For some time now, American investors’ fear has been that the Chinese owned so many T-bills that if they sold a bunch at once, interest rates (bond yields) would have to climb dramatically for those bills to find buyers, with horrible consequences for U.S. credit markets.
Thing is, as Charles Hugh Smith reports, the U.S. stock market is now so widely (and correctly) perceived as a rigged game that many American investors have gotten out of stocks and into Treasury bonds — so many that the leverage of the Chinese over U.S. finances has been significantly diluted:
But a funny thing happened to the “nuclear option” story: American investors have absorbed almost $4 trillion in U.S. Treasuries, making domestic owners the largest holders of Treasuries. China’s holdings, as vast as they are, are now a modest percentage of domestic owners–as little as 25%.
This domestic move out of equities and into Treasuries is a sea change with broad consequences. Hundreds of billions of dollars has been pulled out of U.S. equities and dumped into low-yield Treasuries. For context, recall that domestic U.S. assets (real estate, bonds, equities, and other marketable capital) is around $52 trillion.
So owning $4 trillion in Treasuries–more than all non-U.S. owners combined, including China, Japan and the Gulf Oil states–does not require that great a percentage of U.S. capital. Even if U.S. owners absorbed another $4 trillion, that would make Treasuries less than 20% of total capital.
There are limits to U.S. debt growth, however, and it is those limits which constitute “the nuclear option.” The U.S. could readily absorb the entire Chinese portfolio ($1.2 trillion), but what it cannot absorb is $1.4 trillion in annual deficits, year after year. In other words, if debt is a “nuclear” weapon, the U.S. will have to set the weapon off itself by borrowing more than it can support out of national income.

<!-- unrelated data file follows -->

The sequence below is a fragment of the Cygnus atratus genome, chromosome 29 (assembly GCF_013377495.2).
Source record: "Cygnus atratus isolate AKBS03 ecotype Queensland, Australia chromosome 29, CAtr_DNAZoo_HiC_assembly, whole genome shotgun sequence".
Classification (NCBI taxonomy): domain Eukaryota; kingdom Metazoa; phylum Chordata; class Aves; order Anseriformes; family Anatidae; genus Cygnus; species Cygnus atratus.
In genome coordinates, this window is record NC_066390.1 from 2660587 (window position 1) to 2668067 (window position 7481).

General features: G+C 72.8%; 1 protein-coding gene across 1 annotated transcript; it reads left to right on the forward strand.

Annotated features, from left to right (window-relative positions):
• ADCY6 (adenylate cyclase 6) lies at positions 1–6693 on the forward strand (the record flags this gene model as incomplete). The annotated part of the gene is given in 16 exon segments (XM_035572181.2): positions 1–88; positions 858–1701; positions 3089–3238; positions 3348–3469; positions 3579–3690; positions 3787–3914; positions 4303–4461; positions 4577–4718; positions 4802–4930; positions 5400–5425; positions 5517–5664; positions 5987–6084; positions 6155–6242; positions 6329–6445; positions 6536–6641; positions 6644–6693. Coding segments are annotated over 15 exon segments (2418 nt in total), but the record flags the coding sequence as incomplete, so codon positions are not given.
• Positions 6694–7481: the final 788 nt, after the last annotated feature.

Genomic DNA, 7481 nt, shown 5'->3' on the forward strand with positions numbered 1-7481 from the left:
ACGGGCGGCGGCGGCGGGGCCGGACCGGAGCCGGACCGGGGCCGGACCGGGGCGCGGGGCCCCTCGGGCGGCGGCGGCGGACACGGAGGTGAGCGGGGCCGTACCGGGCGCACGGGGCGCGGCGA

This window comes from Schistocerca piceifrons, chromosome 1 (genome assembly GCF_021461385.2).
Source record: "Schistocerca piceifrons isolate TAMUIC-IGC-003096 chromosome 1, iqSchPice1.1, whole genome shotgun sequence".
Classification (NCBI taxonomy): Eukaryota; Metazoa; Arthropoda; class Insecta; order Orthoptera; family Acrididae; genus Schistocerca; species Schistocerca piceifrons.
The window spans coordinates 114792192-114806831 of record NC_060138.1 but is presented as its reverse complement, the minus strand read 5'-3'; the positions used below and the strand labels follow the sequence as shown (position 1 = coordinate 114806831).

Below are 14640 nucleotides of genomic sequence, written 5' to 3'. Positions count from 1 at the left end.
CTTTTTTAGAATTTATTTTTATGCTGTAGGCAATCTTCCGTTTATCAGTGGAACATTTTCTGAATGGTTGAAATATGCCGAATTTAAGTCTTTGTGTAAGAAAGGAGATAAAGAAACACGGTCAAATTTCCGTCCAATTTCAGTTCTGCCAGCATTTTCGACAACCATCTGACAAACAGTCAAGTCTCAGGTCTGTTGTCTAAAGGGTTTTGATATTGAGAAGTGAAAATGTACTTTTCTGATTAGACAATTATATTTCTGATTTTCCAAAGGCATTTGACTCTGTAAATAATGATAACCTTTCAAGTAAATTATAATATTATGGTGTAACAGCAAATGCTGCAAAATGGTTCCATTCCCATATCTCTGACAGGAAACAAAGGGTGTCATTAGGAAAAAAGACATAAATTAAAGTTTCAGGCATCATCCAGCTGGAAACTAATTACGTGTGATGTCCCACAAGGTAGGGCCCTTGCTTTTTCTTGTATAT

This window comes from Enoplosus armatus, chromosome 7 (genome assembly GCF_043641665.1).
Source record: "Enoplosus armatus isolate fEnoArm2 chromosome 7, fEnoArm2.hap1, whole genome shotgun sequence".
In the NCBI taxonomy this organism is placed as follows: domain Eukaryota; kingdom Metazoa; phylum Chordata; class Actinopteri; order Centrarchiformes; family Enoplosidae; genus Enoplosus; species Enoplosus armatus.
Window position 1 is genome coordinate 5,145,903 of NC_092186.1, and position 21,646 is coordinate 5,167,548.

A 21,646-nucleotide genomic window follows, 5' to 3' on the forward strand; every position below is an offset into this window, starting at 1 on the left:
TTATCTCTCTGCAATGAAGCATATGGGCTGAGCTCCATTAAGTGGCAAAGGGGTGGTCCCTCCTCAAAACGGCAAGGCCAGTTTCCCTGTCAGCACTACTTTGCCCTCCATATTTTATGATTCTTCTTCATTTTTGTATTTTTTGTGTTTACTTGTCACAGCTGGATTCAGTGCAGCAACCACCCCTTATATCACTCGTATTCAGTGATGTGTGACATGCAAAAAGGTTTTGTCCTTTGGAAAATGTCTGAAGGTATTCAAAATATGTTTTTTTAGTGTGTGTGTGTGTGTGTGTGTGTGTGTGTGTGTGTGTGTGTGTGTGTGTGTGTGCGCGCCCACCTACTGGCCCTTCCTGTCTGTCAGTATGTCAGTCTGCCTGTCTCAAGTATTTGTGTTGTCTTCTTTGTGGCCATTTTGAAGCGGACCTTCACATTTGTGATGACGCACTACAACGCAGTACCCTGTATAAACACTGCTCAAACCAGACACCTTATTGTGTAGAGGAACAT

If the U.S. economy melts down due to over-borrowing, we have nobody to blame but ourselves.
Of course, the deficit hawks claim that that’s where we’re headed right now. The other side of that argument — and the correct side — is that we need to be running deficits in the short term to get people back to work (more people working and paying income taxes and buying stuff and paying sales taxes, and fewer receiving unemployment checks, also will help reduce the deficit), and we need to be directing that spending toward means of increasing our future productivity so as to generate the wealth needed to bring deficits back under control and pay down debt long-term.
Now, while it’s good that China no longer has the capacity to blow up our economy — which has positive ramifications for everything from our relations with Iran and North Korea to the security of Taiwan — we also don’t want things to veer too far in the other direction:
… if China’s export market implodes and its trade surplus disappears, the central government will have trouble creating the jobs needed to maintain its power.
If China launches its “nuclear option,” the market might be roiled for a short period of time, but their share of the total Treasury markets is simply too small now to be “nuclear.”
Perhaps the real “nuclear option” here is the potential for the U.S. to restrict China’s imports to the U.S. market. Should China’s exports dry up, it will face domestic turmoil on a scale few can imagine.
Tiananmen Square showed us that the Chinese government has the will to deal ruthlessly with domestic turmoil. But that was primarily a political movement. But if tens or hundreds of millions of Chinese rise up because exports have fallen off so badly that they can no longer afford food, Beijing may find itself faced with a situation it cannot shoot its way out of … not solely against internal targets, anyway.